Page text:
Ecological Networks

Prof. Dr. Nico Blüthgen


How do ecosystems work, and why is biodiversity important for ecosystem functioning? These are the core questions behind our research. Ecosystems are characterized by numerous players (species, individuals) interacting in complex ways (ecological interaction networks). Associations may be positive for interacting species (mutualistic networks), or negative for one of them (food webs, antagonistic networks). We are trying to understand why certain pairs of species interact while others do not (partitioning). What are the benefits and costs of being a specialist? Why are consumers specialised on certain resources – because of nutrition, chemical signals, constraints? What are the consequences of specialisation for ecosystem functioning and stability? Does specialisation enhance the functional performance of the target system (functional complementarity), but represent an extinction risk? In turn, does biodiversity buffer the system against environmental disturbances (response diversity, functional redundancy)?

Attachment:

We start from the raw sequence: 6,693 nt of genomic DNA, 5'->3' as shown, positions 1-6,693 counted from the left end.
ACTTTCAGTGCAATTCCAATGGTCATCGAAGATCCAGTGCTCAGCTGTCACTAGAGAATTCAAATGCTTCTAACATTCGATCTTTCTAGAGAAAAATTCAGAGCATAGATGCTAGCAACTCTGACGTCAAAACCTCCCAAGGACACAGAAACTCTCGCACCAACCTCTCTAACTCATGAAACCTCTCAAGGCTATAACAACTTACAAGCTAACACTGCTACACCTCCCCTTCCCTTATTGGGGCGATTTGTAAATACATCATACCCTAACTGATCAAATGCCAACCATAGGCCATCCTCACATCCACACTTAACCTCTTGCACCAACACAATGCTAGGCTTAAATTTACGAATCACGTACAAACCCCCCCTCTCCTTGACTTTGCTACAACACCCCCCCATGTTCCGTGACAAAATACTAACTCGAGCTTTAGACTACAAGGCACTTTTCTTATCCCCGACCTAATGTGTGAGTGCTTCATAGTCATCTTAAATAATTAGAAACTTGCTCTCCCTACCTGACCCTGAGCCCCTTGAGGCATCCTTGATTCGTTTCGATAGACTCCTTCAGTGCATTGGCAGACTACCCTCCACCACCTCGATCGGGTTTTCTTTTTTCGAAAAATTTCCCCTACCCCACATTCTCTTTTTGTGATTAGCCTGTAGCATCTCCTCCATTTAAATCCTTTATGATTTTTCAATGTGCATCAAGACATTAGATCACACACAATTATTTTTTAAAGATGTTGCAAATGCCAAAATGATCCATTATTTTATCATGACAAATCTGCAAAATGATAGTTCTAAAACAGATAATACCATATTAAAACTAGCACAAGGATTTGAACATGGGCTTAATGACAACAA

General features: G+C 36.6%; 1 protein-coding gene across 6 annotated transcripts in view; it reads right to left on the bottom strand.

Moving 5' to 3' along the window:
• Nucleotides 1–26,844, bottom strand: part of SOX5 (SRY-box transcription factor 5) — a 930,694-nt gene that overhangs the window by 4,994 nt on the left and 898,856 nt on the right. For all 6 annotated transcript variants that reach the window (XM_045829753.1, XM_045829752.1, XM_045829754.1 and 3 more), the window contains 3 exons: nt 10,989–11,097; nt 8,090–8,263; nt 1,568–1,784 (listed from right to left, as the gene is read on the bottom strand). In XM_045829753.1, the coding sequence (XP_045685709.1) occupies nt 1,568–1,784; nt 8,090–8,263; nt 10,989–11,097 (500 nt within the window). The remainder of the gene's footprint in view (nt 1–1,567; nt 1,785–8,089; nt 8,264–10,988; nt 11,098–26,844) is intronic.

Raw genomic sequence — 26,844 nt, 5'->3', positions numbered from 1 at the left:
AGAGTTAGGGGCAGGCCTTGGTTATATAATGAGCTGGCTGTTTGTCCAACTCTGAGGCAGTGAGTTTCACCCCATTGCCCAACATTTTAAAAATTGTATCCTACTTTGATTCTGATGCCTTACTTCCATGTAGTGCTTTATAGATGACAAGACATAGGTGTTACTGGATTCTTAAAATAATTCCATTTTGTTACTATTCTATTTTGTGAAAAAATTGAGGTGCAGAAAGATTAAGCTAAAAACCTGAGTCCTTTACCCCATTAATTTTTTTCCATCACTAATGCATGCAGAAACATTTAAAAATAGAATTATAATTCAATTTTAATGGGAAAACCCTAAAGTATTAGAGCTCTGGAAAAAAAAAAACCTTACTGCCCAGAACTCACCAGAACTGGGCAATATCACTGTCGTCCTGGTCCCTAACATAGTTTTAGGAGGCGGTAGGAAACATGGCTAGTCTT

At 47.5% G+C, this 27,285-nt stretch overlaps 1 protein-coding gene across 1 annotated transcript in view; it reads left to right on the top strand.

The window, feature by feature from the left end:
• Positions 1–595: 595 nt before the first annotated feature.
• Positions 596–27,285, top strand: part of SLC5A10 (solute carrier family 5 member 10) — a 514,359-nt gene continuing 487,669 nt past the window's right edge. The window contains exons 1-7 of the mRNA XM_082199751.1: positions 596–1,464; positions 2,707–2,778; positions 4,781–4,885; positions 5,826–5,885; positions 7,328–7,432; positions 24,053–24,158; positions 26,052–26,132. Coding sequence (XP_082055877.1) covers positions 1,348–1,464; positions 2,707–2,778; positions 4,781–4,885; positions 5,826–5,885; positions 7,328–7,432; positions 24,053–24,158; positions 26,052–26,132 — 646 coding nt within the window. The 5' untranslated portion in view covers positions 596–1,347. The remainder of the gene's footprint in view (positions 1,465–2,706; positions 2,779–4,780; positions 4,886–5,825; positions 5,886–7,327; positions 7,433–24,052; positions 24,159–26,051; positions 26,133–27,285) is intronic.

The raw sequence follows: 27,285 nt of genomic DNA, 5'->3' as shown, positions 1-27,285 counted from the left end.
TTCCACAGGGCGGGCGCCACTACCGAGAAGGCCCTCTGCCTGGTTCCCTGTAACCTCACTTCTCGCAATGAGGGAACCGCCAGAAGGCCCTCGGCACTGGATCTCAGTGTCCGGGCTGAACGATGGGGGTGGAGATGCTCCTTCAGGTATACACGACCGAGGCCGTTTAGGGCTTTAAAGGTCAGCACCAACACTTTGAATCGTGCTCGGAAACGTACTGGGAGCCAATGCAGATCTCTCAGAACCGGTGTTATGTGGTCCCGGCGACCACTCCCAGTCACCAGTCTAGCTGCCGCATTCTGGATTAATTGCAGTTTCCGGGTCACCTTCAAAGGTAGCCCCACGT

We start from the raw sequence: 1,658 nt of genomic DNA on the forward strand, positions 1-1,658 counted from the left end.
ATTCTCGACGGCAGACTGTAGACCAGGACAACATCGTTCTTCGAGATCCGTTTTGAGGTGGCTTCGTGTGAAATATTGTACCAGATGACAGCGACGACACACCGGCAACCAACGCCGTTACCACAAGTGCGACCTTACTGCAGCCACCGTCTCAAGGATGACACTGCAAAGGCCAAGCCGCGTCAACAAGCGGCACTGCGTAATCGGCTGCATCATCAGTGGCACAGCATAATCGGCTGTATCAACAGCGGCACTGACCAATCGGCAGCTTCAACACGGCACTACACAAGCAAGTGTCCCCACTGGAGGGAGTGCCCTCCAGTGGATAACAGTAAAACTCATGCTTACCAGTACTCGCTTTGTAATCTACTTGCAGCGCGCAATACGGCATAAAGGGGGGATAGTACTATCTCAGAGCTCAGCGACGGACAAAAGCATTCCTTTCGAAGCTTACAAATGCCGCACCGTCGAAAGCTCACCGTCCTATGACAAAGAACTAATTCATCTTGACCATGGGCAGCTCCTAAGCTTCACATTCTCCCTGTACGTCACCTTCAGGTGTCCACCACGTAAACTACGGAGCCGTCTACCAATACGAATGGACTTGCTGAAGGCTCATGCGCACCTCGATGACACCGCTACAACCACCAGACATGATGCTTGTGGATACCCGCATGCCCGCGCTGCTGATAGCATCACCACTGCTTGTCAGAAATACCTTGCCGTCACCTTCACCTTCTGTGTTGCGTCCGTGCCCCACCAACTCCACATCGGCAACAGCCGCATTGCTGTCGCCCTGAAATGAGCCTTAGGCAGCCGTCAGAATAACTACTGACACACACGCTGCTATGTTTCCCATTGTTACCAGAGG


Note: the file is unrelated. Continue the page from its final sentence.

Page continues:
Our group tries to understand the mechanisms underlying the structure of ecological networks and its functional consequences, using a combination of empirical field observations, chemical analyses, experiments and modelling. We compare a broad spectrum of systems, including plant-pollinator, plant-herbivore, host-parasitoid and dung-beetle networks, as well as associations between nestmates or different species of social insects. Our studies relate natural and disturbed ecosystems in central Europe but also in tropical rainforests where biodiversity is particularly striking. The most important ecosystem risks that we target in our work are climate change, land use and biological invasions.

We will establish a chemical analytical lab (GC-MS) to understand the role of signals, pheromones, defensive compounds and nutrients in different ecological networks. We also developed conceptual tools and metrics for network analyses that are widely applicable (link).